[POLAR EXPLORATION] The Race to the North Pole.pdf

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4 environment. National prestige The polar explorers and scientists returned home with travel descriptions, samples of unknown organisms and observations of remarkable phenomena – data gathered under the severest of conditions, often at great risk. Their deeds made them important national heroes to emulate. During a period marked by international rival- ries, scientific and physically demanding expeditions were a good means of increasing national prestige. The conquest of nature revealed the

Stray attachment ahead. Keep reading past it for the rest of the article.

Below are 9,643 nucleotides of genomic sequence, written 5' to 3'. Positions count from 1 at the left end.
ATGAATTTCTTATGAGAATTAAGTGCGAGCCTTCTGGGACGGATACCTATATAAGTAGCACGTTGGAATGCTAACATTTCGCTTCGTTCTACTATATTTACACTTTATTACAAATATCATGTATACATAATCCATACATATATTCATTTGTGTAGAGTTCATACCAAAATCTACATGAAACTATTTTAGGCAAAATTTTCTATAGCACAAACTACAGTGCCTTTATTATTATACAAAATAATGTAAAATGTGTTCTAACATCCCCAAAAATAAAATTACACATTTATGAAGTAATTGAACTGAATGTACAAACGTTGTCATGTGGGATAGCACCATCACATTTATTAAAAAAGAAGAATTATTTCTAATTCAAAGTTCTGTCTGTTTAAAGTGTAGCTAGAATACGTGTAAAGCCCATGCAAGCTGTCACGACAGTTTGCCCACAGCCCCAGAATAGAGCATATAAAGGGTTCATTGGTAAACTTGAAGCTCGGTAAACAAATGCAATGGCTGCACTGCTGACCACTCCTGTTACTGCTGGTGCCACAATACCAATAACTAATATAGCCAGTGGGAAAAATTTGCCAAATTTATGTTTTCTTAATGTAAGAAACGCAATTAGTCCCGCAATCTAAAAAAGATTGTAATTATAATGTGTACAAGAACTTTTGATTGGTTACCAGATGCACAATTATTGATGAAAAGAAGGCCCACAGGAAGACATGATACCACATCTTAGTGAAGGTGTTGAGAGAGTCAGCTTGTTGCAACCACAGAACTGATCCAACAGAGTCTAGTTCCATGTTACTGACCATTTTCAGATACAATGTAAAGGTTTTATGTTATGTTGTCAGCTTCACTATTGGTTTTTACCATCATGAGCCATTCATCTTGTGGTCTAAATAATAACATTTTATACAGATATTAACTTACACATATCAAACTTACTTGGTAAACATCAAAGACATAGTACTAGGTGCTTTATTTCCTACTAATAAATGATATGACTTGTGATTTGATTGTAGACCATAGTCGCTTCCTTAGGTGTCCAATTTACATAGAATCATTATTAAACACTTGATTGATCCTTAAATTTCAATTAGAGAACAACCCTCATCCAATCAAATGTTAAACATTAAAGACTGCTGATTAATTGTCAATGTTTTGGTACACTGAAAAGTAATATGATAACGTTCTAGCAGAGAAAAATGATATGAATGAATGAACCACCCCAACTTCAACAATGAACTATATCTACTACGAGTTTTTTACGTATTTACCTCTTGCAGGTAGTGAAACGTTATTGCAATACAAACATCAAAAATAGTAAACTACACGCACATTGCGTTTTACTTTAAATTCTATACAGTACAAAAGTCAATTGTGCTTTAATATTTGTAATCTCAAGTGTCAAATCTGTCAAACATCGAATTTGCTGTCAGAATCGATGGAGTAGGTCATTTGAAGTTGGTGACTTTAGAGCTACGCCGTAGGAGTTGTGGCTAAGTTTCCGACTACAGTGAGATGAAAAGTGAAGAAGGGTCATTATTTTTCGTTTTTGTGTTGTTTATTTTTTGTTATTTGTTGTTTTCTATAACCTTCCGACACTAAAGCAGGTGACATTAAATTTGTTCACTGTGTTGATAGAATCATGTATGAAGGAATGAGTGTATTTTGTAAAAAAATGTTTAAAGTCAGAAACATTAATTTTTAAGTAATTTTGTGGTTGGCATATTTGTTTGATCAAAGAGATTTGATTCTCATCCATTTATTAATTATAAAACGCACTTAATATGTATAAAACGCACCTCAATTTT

4 environment. National prestige  The polar explorers andscientists returned home withtravel descriptions, samples of unknown organisms andobservations of remarkablephenomena – data gatheredunder the severest of conditions, often at great risk. Their deeds made themimportant national heroes toemulate. During a periodmarked by international rival-ries, scientific and physicallydemanding expeditions werea good means of increasingnational prestige.  The conquest of naturerevealed the strength andtechnological level of a nation  The Race to the North Pole The desire to explore uncharted regions has long inspired people to set out ondaring expeditions. Svalbard’s favourable ice conditions and location have made the archipelago an attractive point of departure for expeditions deeper intothe unfamiliar icy wilderness. In the struggle to get furthest north, Virgohamnabecame a key point of departure in the race for the greatest trophy of all – the pole itself.  Two characteristics of the1800s were a focus on wild,untouched nature and a belief in progress. Nature, whichearlier had primarily been view-edas a resource and a threatin the struggle for survival,now had aesthetic value,becoming a source of dramatic experiences. Butnature had to be subdued. Technology was the tool by which humans would wincontrol over nature. Whatplace was more suited toshow the potential of technology than theinaccessible, magnificent anddramatic Arctic regions?Faith in the advantages of technology resulted in a driveto get to the North Pole byship, sleds using humans andreindeer as draught power,and flying machines. But it was with the oldest and mosttraditional vehicle of transport, the dog sled, thatboth poles were finallyreached. Thus, many of theexpeditions become anexpression of the period’sexaggerated optimismconcerning progress andman’s constant lack of respectfor knowledge accumulatedthrough many generations’co-existence with the  Although their attempts from Virgohamna failed, Andrée and Wellmann prepared the way for later air expeditions. Theestablishment of mining operations in Ny-Ålesund opened the way for explorers. Ny-Ålesund became more accessible for expeditions and the media, and had more appeal than the wind-blown, harsh site in North-West Spitsbergen. Thelanding mast in Ny-Ålesund (right) was used both for the expeditions by Ellsworth, Nobile, Riiser Larsen and Amundsenin 1926 and for Nobile’s failed attempt two years later. The photo above shows I  talia in Ny-Ålesund in 1928. In 1926,the American Richard Byrd attempted a flight to the North Pole with pilot Floyd Bennet. They took off under  Amundsen’s nose and returned 15 1/2 hours later, enough time for a trip to the North Pole and back. Amundsen tried being a good loser and congratulated Byrd with “a real kiss on both cheeks”, as he wrote in his memoirs.Thousands were gathered when Andrée leaves Gothenburg in Svensksund in 1896. This was Andrées first attempt to reach the pole.    P   h  o   t  o   :   F   r  o   m    A   r   n  e  s  e   n   1   9   2   8  equipment. The expeditions went intounexplored areas, withoutknowing what lay ahead. Eventhough the expeditions of neither Andrée nor Wellman were primarily scientific, themotives and results must beevaluated from the perspec-tive of their own time. In the vast Arctic wilderness anyobservations helped increase general knowledge. The journeys by air thus yieldednot only new knowledge, butalso honour and fame tomembers of the expeditions,their sponsors and theirnations. Regions were occupied, heroic deeds were spread bynewspapers and books, andthe heroes received ovations when they returned home. Theremains of their exploits liescattered in Svalbard:mementos of successfulexpeditions, but also of thelosers – those not given a 5 and the claim that its peoplehad a special ability to endurearctic environments. Theexpeditions were instrumentalin creating a common nationalawareness of native strengthand superiority – that “our”characteristics are better than“theirs”. National heroes Man against nature, expedi-tions and explorations, were themes just as popular around1900 as they are today. Thousands gathered whenAndrée’s polar expedition leftGothenburg. Crowds equallyas large gathered in Norway when Fridtjof Nansen and  Fram returned from theirexpedition in 1896, and whenRoald Amundsen returned intriumph from the South Pole. The position of the polarheroes in Norway is perhapsbest understood fromNansen’s death in 1930. Thefuneral was held on Norway’snational holiday, withmourners replacing the happyflag-  waving children along Oslo’smain thoroughfare.Polar heroes were not onlythe objects of attention inNorway and Sweden. There was great interest in themabroad. The same was truefor the British expeditons of Ernest Shackleton and RobertF. Scott, the Americans Robert Peary, Fredrick A.Cook, Richard Byrd and Walter Wellman, and theItalian Umberto Nobile. The expeditions were greatmedia events. Lack of communication with theoutside world during the journey led to speculations inthe press that helped faninterest. Back home, booksabout their deeds had manyreaders and gave the heroeslarge incomes, which helpedfinance further expeditions.Svalbard played a centralrole in the attempts to reachthe North Pole. Tourist shipsand journalists flocked to theislands to follow preparationsfor the many expeditions. Thisput the islands on the worldmap for readers around theglobe. By air to the North Pole During 1896–1928, Svalbard was the point of departure fornine attempts to fly to theNorth Pole. Five of these werefrom Virgohamna. These journeys by airrepresented the ultimate intechnological development.Andrée was a pioneer in theuse of the gas balloon. Walter Wellman was one of the first touse motorised dirigibles. Bothused their time in Virgohamnato make continualimprovements on their There was widespread interest in Wellman’s expedi-tions. Tourists who wanted to see Jules Verne’s fantastic tales come true streamed to Virgohamna in1909.    P   h  o   t  o   :   A   n   d   r   é  e   M   u  s  e   u   m   P   h  o   t  o   :   N  o   r   w  e  g   i  a   n   P  o   l  a   r   I   n  s   t   i   t   u   t  e   P   h  o   t  o   :   H .   B .   B   j  e   r  c   k   P   h  o   t  o   :   F .   A   r   i   l   d   The meeting of giants  The mighty Gulf Stream hasits northernmost destinationnear northwest Spitsbergen. Through a deep-waterchannel along the westerncoast of Spitsbergen thestream of warm sea water isthrust into the icy Arctic waters – until at last it meetsthe frigid ocean current overthe polar basin. The meeting of theseglobal ocean currents is base (t.v.) og Wellmans base (t.h.). P side 9 og 35 er det gjengitt kart somogs bidrar til  identifisere sporene i Virgohamna.AndrebasenWellmannbasen 6   Virgohamna has remains from several important periods of Svalbard’s history. Blubber ovens and graves from the 1600s, ground beams from a tourist cabin from the 1800s that was also used as a catching station, and many traces from attempts to reach the North Pole by balloon and air ship in this and the previous century. The photos show Virgohamnatoday (top), Andrée’s base (left) and Wellman’s base (right). Maps on p. 9 and 32 help us identify historic sites in Virgohamna. emblematic of the meeting of two famous polar expeditionsin 1896. Virgohamna was thefirst stop for Nansen’s  Fram after it escaped from the ice-covered ocean current overthe polar basin. “...a desolate, dismal place ... an isolated,disagreeable bay” This is Fridtjof Nansen’s description of Virgohamna in En ferd til Spitsbergen [A Journey to Spitsbergen] (1920). However, neither comfort nor pleasure iswhat those responsible for the many expeditions based in Virgohamna wereafter. What is it that has attracted the interest of whalers in the 1600s, the first wintering tourist – and the North Pole expeditions of Andrée and Wellman? What circumstances can explain such diverse activity in the same location?   Photo (top): T. Kvil Gamst (l): Andrée Museum (r): Norwegian Polar Institute  pealingin various contexts. The combination of varyingenvironmental factors provid-ed the foundation for a uniquecultural history. This historyhas today left its mark on thelandscape, through culturalheritage landmarks – and notleast in the realm of place-names.  The story from above Page A4 of the map seriesSvalbard 1:100 000 showsplace-names around Virgohamna. Names such as  Danskøya, Amsterdamøya ,  Hollenderberget, indicate thepresence of severalnationalities. Smeerenburg , or“Blubbertown”, states theimportance of whaling in thearea. The  Place-names of Svalbard helps makesense of names such as  Salatberget and Slaadbukta . “Zalad” is a Dutchterm that means “scurvygrass”, a vital necessity for whalers and trappers inSvalbard.  Likholmen and  Lik- neset (lik=corpse) underscoresthe fact that this grass was notalways sufficient, and the name  Djevleøya (Devil’s Island)provides a glimpse of theharsh conditions endured byhunters and whalers. Polar history revealed in thelandscape North-West Spitsbergen is oneof the few places in the world where names like  Ballongkollen and  Luftskipsodden are quitenatural. Many other namesindicate the significance of theregion for the prestigious raceto the North Pole. Wellman- kollen needs no explanation.But perhaps Örnenøya does: it was named after Andrée’sballoon – and  Lachambrebreen after the French balloonmanufacturer.  Kapp Zachau takes its name from HugoZachau, captain of the Virgo . The names Gjøavannet  and  Frambukta are reminders of Simultaneously, and in thesame location, the Swedishballoonist Andrée hadestablished his base and waited for the “favourable winds” that would carry himdirectly over the Pole. Andréehad followed the ice-free, warm Gulf Stream in order toreach this northernmostaccessible point on the way tothe North Pole. Even this farnorth, the Gulf Stream is warm enough to leave anopen passage that permits vessels to approach the west-ern coasts of Spitsbergen dur-ing most months of the year. The ocean current thus formsa navigable corridor deep within the frozen polar regionin closer proximity to theNorth Pole than any other place in the Arctic. Good feeding grounds  The ocean currents were justas important for whalers in the1600s. The whalers alsofollowed this channel of open water furthest north. Evenmore important, the meetingof the warm and the cold ocean currents created a nutri-tionally rich environment forseveral whale species. Whenthe first whalers came toNorth-West Spitsbergen, there were great numbers of  whales not far from land. A safe harbour  To the extent that safeharbours exist in this harshenvironment, Virgohamna isone of them. The place-namestems from Andrée’s polarexpedition, which utilised thereinforced steamship Virgo fortransport. The harbour is acalm inlet in the Danskegatt,protected by small reefs andislets. From the west there is ashort and deep approach tothe harbour. There is also easyaccess to the fjords. Nature’s own conditionshave made Virgohamna ap-famous polar vessels.  Archernabbane , threemountainous ridges in thenorthernmost part of Fram-breen, take their name fromColin Archer, who constructedthe ship  Fram . Otherpolarexplorers whose names live onin the landscape are perhapslesser known:  Blessingberget: Henrik GrevBlessing, member of the  Fram expedition.  Astrupneset: Eivind Astrup,Norwegian polar explorer who participated in Peary’sexpeditions from 1891– 93.  Ekholmpynten : Nils Gustaf Ekholm, member of Andrée’sexpedition 1896. Strindbergfjellet: NilsStrindberg, member of Andrée’s expedition 1896/97.  What about S. A. Andrée?For the most famous polarexplorers a map page at ascale of M 1:100 000 is toosmall – Andrée Land between Wijdefjorden and Woodfjorden covers all of 6 7    P   h  o   t  o   :   H .   B .   B   j  e   r  c   k